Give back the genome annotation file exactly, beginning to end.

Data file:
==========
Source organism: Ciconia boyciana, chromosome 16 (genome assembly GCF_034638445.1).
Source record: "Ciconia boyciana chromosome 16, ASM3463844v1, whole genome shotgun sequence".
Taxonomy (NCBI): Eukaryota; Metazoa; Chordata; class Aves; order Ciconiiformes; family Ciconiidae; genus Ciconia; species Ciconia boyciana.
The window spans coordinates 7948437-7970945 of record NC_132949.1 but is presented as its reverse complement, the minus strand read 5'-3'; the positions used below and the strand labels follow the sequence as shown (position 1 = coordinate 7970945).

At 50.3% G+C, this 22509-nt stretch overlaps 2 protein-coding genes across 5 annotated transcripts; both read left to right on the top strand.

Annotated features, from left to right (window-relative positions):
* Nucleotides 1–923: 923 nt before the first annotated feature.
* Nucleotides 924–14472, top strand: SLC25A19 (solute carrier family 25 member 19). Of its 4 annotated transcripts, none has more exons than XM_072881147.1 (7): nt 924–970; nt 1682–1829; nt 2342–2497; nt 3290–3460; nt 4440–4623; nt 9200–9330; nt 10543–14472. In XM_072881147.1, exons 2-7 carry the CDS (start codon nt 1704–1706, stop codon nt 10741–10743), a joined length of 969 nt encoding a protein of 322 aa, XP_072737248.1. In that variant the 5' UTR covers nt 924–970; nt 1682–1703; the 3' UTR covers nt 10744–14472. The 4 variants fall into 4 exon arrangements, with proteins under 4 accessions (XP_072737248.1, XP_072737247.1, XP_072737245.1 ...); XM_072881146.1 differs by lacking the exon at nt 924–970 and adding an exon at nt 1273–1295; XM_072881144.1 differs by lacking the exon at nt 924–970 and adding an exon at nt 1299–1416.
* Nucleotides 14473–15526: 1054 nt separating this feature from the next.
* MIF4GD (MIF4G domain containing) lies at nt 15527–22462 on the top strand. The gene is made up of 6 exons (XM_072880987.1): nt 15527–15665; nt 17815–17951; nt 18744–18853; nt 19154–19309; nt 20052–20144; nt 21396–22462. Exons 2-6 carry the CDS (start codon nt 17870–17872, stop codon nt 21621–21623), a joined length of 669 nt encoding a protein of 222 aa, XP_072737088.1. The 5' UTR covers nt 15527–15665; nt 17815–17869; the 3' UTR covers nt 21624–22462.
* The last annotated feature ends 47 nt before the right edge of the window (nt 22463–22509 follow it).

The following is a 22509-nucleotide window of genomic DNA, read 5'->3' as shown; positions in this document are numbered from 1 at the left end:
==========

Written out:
Source organism: Ciconia boyciana, chromosome 16 (genome assembly GCF_034638445.1).
Source record: "Ciconia boyciana chromosome 16, ASM3463844v1, whole genome shotgun sequence".
Taxonomy (NCBI): Eukaryota; Metazoa; Chordata; class Aves; order Ciconiiformes; family Ciconiidae; genus Ciconia; species Ciconia boyciana.
The window spans coordinates 7948437-7970945 of record NC_132949.1 but is presented as its reverse complement, the minus strand read 5'-3'; the positions used below and the strand labels follow the sequence as shown (position 1 = coordinate 7970945).

At 50.3% G+C, this 22509-nt stretch overlaps 2 protein-coding genes across 5 annotated transcripts; both read left to right on the top strand.

Annotated features, from left to right (window-relative positions):
* Nucleotides 1–923: 923 nt before the first annotated feature.
* Nucleotides 924–14472, top strand: SLC25A19 (solute carrier family 25 member 19). Of its 4 annotated transcripts, none has more exons than XM_072881147.1 (7): nt 924–970; nt 1682–1829; nt 2342–2497; nt 3290–3460; nt 4440–4623; nt 9200–9330; nt 10543–14472. In XM_072881147.1, exons 2-7 carry the CDS (start codon nt 1704–1706, stop codon nt 10741–10743), a joined length of 969 nt encoding a protein of 322 aa, XP_072737248.1. In that variant the 5' UTR covers nt 924–970; nt 1682–1703; the 3' UTR covers nt 10744–14472. The 4 variants fall into 4 exon arrangements, with proteins under 4 accessions (XP_072737248.1, XP_072737247.1, XP_072737245.1 ...); XM_072881146.1 differs by lacking the exon at nt 924–970 and adding an exon at nt 1273–1295; XM_072881144.1 differs by lacking the exon at nt 924–970 and adding an exon at nt 1299–1416.
* Nucleotides 14473–15526: 1054 nt separating this feature from the next.
* MIF4GD (MIF4G domain containing) lies at nt 15527–22462 on the top strand. The gene is made up of 6 exons (XM_072880987.1): nt 15527–15665; nt 17815–17951; nt 18744–18853; nt 19154–19309; nt 20052–20144; nt 21396–22462. Exons 2-6 carry the CDS (start codon nt 17870–17872, stop codon nt 21621–21623), a joined length of 669 nt encoding a protein of 222 aa, XP_072737088.1. The 5' UTR covers nt 15527–15665; nt 17815–17869; the 3' UTR covers nt 21624–22462.
* The last annotated feature ends 47 nt before the right edge of the window (nt 22463–22509 follow it).

The following is a 22509-nucleotide window of genomic DNA, read 5'->3' as shown; positions in this document are numbered from 1 at the left end: